We just don't know how Hoboken High's -- or any school's -- income is distributed through its population of kids who take the SAT (which is a voluntary test). If you want to see how a particular high school does against other high schools -- when controlling for student population socio-economic status -- then that's what you need to look at. Compare a high school against others by some metric that can control for all of their students' poverty status -- that makes sense.
But saying a high school doesn't do as well as a particular family income group of students nationwide is like saying your lawnmower sucks because it doesn't go as fast as your bicycle. Why would you ever think to compare the two?
There's also the little problem of using the SAT to judge a high school's performance -- something it was never designed to do -- but let's set that aside for the moment...
Instead of comparing Hoboken High to an entire class of students across the nation at a particular family income level, why don't we look at every high school in New Jersey -- including Hoboken High -- and judge their SAT total scores against the proportion if kids they have in poverty. That might make more sense, dontcha you think?
I'm sorry - what was that you said again, professor?
If a district's scores are higher than expected, we can reasonably assume something good is going on.Yeah, OK, sure: after all, the correlation between SAT scores and percentage of free lunch students is very tight. Nearly 70 percent of the difference between schools in their SAT scores can be explained by those schools' Free Lunch-eligible percentage (look at the r-squared).
The trendline shows the prediction of where a school should be when accounting for free lunch eligibility among the student populations. Hoboken High is actually above prediction: Hoboken High is above where we would expect to find it on SAT scores, even when controlling for student poverty.
Must be "something good is going on," right?
Folks, we can and should have an honest conversation about education and poverty and urban demographics and the role of charter schools and testing. Let's have that.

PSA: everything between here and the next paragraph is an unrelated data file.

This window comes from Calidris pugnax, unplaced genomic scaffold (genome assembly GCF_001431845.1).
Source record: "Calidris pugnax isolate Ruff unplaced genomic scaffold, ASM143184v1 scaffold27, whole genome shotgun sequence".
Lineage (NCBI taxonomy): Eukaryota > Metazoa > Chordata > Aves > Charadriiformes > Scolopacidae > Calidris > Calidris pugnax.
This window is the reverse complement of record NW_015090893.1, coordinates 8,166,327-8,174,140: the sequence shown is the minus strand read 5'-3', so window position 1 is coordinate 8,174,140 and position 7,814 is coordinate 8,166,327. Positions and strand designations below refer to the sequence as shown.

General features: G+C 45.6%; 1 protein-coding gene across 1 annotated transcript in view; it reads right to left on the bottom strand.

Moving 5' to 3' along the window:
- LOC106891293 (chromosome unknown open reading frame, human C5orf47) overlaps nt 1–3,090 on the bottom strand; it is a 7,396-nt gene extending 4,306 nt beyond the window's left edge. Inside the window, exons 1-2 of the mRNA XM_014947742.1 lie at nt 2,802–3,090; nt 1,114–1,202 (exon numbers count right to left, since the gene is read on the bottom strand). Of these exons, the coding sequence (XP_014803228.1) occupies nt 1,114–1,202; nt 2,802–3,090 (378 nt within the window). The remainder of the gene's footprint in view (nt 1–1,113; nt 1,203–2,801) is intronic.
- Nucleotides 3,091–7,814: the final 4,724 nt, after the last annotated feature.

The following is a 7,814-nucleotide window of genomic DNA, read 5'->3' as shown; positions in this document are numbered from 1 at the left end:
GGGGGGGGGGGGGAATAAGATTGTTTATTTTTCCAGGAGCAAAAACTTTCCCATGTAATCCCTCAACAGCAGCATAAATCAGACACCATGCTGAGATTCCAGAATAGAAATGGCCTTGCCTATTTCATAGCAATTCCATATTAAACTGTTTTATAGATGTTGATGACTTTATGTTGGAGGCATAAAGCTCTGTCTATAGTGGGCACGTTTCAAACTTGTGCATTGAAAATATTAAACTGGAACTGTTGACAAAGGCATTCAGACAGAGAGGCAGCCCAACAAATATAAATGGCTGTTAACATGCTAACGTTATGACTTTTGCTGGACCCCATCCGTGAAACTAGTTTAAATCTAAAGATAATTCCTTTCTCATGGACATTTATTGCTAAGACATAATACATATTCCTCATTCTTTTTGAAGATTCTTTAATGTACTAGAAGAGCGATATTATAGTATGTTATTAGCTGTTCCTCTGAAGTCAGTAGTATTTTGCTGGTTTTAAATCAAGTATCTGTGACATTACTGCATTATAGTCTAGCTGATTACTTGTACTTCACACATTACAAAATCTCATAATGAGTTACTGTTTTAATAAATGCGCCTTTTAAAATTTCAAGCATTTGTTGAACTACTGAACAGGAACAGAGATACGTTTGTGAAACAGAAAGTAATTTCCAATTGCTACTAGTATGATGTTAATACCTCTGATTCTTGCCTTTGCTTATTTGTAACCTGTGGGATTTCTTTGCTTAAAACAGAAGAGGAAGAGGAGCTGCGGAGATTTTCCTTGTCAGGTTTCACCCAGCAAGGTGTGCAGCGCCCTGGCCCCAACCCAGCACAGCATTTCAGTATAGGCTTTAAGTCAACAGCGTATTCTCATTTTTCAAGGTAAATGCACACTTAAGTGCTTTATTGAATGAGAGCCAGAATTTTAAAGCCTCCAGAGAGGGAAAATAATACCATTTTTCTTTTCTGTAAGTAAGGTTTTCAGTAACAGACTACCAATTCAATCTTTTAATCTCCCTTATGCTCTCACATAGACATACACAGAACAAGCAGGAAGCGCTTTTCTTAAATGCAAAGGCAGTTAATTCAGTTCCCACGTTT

But beating up on your local high school with dubious comparisons? Yeah, not really helping...
ADDING: Darcie points out that Anthony Petrosino, the author of the post above, is a trustee for HoLa.
ADDING MORE: One of the most disappointing aspects of the Hoboken charter wars is how easily bad data has spread on this issue. Case in point:
Petrosino gives these figures for Hudson County school districts' percentages of free lunch eligible students:
While 47% [Hoboken] is certainly challenging, it is not the lowest in Hudson County. Here are some other numbers for comparison: Bayonne: 52%; East Newark: 76%; Guttenberg: 71%; Harrison: 63%; Hoboken: 47%; Jersey City: 67%; Kearney: 23%; North Bergen: 55%; Secaucus: 19%; Union City: 84%; Weehawken: 46%; West New York: 72%Except these figures are NOT the FL percentages for the school districts. How do I know? I wrote the brief Petrosino cites.
These figures are what I termed in the brief the "actual" FL% for the district: the FL% when including any of the charter schools within the district's borders. I did this to calculate a "disparity ratio" for schools in Hoboken and Jersey City, showing how much they differed from their surrounding district. Charters, unsurprisingly, did very poorly on this measure -- they just don't serve the same percentage of children in economic disadvantage as their public school neighbors. HoLa is particularly bad.
Look, I make mistakes all the time, so I'm not going to bust on anyone for misreading my brief. But if you're going to use data to lash out at a school that serves the economically deprived children your school does not serve...
Well, maybe you'd better double check your "facts" before you start taking shots:
Recently, Hoboken Superintendent Toback has discussed the so called "segregating" impact of charter schools on the school district. Board President Leon Gold has been quoted discussing the "white flight" occurring in the Hoboken School District because of charter schools. Perhaps these two gentlemen should concentrate on providing a better educational experience for the students already attending their schools and be less concerned with baseless statements of segregation, "white flight", and a climate of lowered expectations for the students and families they are already underserving. -Dr. PetrosinoI'd say Dr. Petrosino owes both Toback and Gold an apology.